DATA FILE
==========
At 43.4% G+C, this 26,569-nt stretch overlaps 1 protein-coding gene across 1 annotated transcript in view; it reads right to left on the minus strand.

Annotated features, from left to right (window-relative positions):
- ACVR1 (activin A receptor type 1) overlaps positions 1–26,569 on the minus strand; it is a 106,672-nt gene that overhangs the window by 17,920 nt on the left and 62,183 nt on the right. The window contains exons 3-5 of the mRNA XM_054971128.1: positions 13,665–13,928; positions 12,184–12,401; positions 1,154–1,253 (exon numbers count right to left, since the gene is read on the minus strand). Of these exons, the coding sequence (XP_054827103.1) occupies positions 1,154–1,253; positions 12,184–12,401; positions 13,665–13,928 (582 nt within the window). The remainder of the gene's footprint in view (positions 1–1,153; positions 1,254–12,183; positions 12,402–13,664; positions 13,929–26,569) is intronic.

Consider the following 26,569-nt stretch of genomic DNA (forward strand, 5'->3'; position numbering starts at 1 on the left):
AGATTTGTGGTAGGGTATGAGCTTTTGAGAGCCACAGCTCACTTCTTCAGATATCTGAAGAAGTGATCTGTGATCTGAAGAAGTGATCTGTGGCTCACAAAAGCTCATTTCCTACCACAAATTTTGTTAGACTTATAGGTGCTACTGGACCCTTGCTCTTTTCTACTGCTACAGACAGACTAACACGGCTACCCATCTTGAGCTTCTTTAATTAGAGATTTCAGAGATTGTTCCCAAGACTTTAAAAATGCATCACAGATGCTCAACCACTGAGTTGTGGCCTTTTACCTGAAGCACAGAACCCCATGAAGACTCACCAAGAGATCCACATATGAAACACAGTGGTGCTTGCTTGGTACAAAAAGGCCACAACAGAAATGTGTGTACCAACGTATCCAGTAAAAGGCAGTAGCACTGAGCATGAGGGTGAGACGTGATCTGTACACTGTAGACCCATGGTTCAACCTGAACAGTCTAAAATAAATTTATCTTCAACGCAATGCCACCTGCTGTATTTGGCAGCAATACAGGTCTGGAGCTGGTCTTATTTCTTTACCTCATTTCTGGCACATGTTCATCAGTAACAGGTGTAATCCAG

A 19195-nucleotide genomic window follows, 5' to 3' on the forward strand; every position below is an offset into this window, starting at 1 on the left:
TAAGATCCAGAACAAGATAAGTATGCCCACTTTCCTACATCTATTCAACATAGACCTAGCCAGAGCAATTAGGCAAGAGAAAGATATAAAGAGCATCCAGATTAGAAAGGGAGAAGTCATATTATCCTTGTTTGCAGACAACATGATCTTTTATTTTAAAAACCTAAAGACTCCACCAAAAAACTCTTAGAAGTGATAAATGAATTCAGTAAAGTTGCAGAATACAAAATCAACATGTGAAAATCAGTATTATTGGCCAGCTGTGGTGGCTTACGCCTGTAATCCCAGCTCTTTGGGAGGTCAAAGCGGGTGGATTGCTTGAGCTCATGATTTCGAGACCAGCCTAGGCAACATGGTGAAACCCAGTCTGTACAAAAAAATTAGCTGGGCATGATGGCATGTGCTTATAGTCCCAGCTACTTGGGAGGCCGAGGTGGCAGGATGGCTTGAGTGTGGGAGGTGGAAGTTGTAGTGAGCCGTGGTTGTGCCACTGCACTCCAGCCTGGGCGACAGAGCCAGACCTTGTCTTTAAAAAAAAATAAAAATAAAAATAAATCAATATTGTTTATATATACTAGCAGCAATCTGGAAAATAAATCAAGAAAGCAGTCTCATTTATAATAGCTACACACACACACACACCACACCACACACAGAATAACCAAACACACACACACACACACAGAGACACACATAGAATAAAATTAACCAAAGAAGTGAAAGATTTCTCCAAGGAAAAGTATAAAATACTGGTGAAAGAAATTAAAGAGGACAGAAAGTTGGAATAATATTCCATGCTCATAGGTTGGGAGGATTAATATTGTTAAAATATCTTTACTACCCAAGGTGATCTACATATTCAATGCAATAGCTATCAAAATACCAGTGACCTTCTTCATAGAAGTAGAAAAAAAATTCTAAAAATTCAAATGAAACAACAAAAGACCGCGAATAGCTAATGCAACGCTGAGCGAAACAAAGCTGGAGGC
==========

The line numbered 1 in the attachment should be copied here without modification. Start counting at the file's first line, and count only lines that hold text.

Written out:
At 43.4% G+C, this 26,569-nt stretch overlaps 1 protein-coding gene across 1 annotated transcript in view; it reads right to left on the minus strand.